The Alameda County District Attorney’s Office declined to press charges Monday against City Council candidate Nanci Armstrong-Temple after she was arrested last week for allegedly intervening in a police officer’s attempt to arrest a protester.
Armstrong-Temple, a candidate for District 2, was arrested while the Berkeley Police Department dismantled a homeless encampment Friday. She was charged with felony lynching after allegedly interfering when a BPD officer tried to arrest Barbara Brust, a homeless disabled woman, and move her into a van, according to a statement from Deputy City Manager Jovan Grogan.
A group of approximately 40 supporters, including members of the homeless encampment such as mayoral candidate Guy “Mike” Lee, gathered in front of the Wiley M. Manuel Courthouse, where Armstrong-Temple’s hearing was held Monday morning. Supporters awaited the initial reading at 9 a.m., singing in solidarity with Armstrong-Temple.
“In the interests of justice, we declined to file charges in this matter,” said spokesperson for the attorney’s office Rebecca Richardson in an email.
Armstrong-Temple said she felt incredibly relieved after hearing that District Attorney Nancy O’Malley would not be pressing charges. She then called on O’Malley to investigate the actions of the Berkeley Police Department in the incident.
Armstrong-Temple said she came to the encampment Friday because her friends said they needed help.
Four people were arrested during the dismantling of the encampment. A video of her arrest circulated on social media, which showed Armstrong-Temple on the ground, face down, with her right arm tucked under her head as she asserts that she is not resisting arrest.
“They are trying to break my arm, I am not resisting,” Armstrong-Temple repeated in the video.
Armstrong-Temple was held at Santa Rita Jail with bail set at $55,000. With the help of a crowdfunding campaign, she was able to post bail and was released early Saturday morning.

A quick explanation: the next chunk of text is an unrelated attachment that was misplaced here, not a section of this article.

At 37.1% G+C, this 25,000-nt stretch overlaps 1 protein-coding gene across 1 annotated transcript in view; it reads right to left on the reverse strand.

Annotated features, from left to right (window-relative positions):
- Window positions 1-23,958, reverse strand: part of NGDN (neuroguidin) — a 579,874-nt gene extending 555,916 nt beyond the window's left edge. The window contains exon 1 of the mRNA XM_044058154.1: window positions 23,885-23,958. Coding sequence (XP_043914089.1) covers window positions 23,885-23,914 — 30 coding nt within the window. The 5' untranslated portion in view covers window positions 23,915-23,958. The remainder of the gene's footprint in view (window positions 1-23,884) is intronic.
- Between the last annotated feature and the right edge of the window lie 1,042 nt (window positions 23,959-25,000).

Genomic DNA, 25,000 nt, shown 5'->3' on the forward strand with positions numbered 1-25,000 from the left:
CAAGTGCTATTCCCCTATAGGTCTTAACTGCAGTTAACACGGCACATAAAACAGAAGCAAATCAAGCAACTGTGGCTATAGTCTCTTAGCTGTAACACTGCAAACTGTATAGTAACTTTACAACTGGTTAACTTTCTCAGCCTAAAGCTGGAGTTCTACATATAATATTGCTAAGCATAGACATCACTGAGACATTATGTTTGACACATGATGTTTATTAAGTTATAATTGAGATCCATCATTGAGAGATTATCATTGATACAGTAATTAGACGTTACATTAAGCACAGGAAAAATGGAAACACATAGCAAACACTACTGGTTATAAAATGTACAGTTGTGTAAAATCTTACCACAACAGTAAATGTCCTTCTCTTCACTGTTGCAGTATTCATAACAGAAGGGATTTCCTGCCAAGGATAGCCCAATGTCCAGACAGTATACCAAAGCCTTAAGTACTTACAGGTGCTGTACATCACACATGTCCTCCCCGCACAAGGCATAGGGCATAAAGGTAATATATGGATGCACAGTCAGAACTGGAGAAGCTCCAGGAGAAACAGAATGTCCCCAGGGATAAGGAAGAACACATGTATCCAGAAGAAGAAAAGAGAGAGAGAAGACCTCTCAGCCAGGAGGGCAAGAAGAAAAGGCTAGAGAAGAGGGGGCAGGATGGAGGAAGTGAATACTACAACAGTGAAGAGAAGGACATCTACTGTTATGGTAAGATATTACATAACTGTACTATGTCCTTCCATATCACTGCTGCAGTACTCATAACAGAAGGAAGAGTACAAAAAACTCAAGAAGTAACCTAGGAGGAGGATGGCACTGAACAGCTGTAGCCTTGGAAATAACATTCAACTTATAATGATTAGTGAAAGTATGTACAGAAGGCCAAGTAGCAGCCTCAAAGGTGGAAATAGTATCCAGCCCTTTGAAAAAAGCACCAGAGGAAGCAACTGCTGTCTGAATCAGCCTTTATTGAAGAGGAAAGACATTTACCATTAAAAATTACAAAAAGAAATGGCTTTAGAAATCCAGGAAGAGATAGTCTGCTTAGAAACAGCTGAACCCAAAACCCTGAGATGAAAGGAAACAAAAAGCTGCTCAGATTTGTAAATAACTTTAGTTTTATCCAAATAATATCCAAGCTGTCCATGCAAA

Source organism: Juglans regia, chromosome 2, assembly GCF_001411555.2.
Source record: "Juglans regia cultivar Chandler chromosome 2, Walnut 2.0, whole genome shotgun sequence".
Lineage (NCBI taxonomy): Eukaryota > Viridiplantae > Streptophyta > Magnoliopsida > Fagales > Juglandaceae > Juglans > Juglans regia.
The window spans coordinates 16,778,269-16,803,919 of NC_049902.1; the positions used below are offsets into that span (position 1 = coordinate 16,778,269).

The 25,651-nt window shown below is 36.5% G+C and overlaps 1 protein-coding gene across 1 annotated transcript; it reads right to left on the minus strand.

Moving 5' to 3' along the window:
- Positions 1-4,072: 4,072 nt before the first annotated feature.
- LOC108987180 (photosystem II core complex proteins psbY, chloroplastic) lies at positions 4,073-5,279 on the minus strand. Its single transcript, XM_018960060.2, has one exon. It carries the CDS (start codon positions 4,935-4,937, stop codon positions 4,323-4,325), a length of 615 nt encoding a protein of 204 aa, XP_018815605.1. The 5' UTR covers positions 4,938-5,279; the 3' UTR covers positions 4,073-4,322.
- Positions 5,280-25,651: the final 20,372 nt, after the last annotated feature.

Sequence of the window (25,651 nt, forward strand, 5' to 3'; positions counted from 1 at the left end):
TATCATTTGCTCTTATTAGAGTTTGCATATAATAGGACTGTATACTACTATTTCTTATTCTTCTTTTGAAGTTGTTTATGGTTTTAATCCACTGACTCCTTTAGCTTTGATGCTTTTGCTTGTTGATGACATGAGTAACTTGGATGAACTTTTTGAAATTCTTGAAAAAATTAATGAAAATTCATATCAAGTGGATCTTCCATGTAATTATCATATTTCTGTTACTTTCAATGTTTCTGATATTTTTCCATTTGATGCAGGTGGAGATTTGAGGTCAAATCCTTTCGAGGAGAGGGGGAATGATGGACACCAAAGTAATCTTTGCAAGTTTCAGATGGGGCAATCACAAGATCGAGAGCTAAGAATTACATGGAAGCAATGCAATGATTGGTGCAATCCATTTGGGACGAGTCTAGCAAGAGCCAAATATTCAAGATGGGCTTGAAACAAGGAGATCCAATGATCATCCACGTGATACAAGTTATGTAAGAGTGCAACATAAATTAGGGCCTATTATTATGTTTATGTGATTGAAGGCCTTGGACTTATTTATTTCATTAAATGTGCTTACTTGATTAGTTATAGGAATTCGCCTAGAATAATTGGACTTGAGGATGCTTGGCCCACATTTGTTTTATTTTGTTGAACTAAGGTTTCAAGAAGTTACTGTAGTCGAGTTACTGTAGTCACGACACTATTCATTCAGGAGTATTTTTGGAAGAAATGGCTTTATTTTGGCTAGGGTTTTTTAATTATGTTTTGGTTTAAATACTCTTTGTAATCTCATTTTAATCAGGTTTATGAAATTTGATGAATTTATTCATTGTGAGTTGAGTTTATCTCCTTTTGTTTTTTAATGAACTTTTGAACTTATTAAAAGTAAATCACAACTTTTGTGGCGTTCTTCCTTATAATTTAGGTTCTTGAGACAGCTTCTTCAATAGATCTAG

The arrest occurred just four days before the City Council elections Tuesday. Spokesperson for Armstrong-Temple’s campaign Debra Avery said that, surprisingly, the news of her arrest has resulted in an influx of both interest in her campaign and donations.
“We’ve actually been getting more support than ever,” Avery said. “We’ve had people even this morning signing up to endorse Nanci on our website, we’ve had people signing up to hand out literature, to make phone banking calls, it’s just been tremendous.”
Avery said the root causes of the encampment and Armstrong-Temple’s arrest are issues integral to her campaign, such as police accountability and housing as a human right. According to Avery, Armstrong-Temple plans to make sure the voices of those who need housing will be included in any plans she makes to improve housing conditions in the city.
“There’s a fundamental distrust of unresourced people,” Avery said. “For people that are marginalized in the community, they don’t have options, and so the community’s response to that is often to use violence … like deny a right to camp or deny access.”